‘Gutted’: champion eater Joey Chestnut excluded from New York hotdog-eating contest

<span>Joey Chestnut competes during the men's 2022 Nathan’s Famous Fourth of July international hotdog eating contest at Coney Island in New York City.</span><span>Photograph: Eduardo Muñoz/Reuters</span>
Joey Chestnut competes during the men's 2022 Nathan’s Famous Fourth of July international hotdog eating contest at Coney Island in New York City.Photograph: Eduardo Muñoz/Reuters

America’s top professional eater, Joey Chestnut, has been excluded from entering New York City’s annual hotdog eating competition after he signed a deal with a plant-based meat company.

Chestnut, 40, the defending champion, said on X that he “was gutted to learn from the media that after 19 years” he had been “banned” from the competition, held every summer on Independence Day at Nathan’s Famous original hotdog outlet in Coney Island. “I love celebrating America with my fans all over this great country on the 4th and I have been training to defend my title,” he added.

In a statement posted to its social media account, Major League Eating (MLE), which oversees the seafront contest, said it was “devastated” that Chestnut had “chosen to represent a rival brand that sells plant-based hot dogs”.

However, it added that the door was still open for Chestnut – known as “Jaws” for slugging dozens of wieners down his throat – to ditch the new endorsement deal and enter the competition.

Related: Hot dog! 100 years of Nathan’s Famous at Coney Island – in pictures

MLE, which describes itself as a governing body for “all stomach centric sport worldwide”, said organisers had gone to great lengths to accommodate Chestnut during recent negotiations. “However, it seems that Joey and his managers have prioritized a new partnership with a different hot dog brand over our long-time relationship,” the statement said.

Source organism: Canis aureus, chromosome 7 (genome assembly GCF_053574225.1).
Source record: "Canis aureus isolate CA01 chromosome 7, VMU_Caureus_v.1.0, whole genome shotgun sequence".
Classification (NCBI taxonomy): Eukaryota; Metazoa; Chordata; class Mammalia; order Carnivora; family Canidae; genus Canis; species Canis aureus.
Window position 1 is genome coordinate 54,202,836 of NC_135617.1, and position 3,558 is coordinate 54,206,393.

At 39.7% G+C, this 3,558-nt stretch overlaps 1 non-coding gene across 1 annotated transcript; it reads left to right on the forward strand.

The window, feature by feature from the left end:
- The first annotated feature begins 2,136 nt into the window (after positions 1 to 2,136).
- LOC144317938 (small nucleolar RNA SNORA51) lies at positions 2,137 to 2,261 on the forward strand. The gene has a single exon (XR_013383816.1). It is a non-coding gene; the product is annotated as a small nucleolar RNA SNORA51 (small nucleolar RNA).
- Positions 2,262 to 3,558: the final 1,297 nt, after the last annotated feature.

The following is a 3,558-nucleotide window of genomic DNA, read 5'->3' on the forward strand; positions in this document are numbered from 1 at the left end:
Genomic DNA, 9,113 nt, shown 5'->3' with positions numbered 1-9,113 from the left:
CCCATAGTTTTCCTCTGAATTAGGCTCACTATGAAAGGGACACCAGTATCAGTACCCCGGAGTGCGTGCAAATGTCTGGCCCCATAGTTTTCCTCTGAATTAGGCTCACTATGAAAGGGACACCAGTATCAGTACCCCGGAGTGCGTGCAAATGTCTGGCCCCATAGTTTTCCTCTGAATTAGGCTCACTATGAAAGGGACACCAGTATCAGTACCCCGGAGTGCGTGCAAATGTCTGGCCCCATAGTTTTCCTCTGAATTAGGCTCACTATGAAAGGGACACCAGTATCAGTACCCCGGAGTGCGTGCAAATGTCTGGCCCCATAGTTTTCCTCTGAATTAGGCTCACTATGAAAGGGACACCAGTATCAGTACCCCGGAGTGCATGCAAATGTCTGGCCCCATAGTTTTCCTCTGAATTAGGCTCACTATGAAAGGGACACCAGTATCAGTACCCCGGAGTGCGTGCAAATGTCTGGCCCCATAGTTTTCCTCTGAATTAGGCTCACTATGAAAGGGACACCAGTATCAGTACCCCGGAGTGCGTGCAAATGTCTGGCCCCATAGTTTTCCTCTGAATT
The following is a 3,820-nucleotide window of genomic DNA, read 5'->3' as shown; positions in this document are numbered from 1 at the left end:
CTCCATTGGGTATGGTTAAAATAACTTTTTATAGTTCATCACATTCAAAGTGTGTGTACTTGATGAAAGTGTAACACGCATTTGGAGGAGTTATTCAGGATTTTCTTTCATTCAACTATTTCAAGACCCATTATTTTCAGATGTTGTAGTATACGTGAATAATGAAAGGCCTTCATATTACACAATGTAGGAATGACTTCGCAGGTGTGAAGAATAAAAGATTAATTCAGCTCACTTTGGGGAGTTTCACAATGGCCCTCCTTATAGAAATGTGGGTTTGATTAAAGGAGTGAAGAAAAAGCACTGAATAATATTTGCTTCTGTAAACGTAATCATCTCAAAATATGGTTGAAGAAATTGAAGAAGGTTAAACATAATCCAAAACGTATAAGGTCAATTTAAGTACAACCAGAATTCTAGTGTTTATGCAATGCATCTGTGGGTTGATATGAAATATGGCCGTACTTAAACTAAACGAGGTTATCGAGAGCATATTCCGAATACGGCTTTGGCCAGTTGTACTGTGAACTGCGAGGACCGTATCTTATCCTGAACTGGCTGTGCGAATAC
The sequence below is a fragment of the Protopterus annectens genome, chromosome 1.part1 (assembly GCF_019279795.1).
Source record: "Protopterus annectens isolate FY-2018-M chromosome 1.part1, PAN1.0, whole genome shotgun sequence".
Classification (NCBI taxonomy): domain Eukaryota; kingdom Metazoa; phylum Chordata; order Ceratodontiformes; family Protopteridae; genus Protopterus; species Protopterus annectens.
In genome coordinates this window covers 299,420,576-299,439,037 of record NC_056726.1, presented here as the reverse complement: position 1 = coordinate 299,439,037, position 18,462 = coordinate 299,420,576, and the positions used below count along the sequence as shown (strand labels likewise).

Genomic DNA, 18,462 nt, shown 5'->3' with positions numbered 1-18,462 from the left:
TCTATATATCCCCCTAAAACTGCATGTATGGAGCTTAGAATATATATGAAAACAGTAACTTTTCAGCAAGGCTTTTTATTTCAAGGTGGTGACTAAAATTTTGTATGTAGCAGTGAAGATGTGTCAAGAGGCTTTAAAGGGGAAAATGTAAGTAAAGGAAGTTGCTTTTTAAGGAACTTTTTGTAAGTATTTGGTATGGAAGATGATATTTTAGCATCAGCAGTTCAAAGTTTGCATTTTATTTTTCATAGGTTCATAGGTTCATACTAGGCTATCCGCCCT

“Joey Chestnut is an American hero,” it added. “We hope that he returns when he is not represented by a rival brand.”

The New York Post, which first reported the story, said Chestnut had reached a deal to represent Impossible Foods, which recently introduced beef-substitute hotdogs that it says generate 84% less greenhouse gas emissions than the animal-based alternative.

The California-based company said that Chestnut was free to compete in “any contest he chooses”.

“It’s OK to experiment with a new dog. Meat eaters shouldn’t have to be exclusive to just one wiener,” it added.

Related: Inside the Impossible Burger: is the meat-free mega trend as good as we think?

The 10-minute Nathan’s contest, broadcast on ESPN, began in 1980. Last year, Chestnut took his 16th win in the annual eat-off, which he has dominated every year since 2015. He hit a world record in 2021, devouring 76 franks and buns.

With Chestnut out, the number two, Geoffrey Esper, could take the title this July. Esper finished second last year, wolfing down 49 dogs, 13 fewer than Chestnut.

George Shea, the host and promoter of the ​contest, ​said he was devastated by the separation. “It would be like back in the day Michael Jordan coming to Nike, who made his Air Jordans, and saying, ‘I am just going to rep Adidas too,’” Shea ​t​old the New York Times. “It just can’t happen.”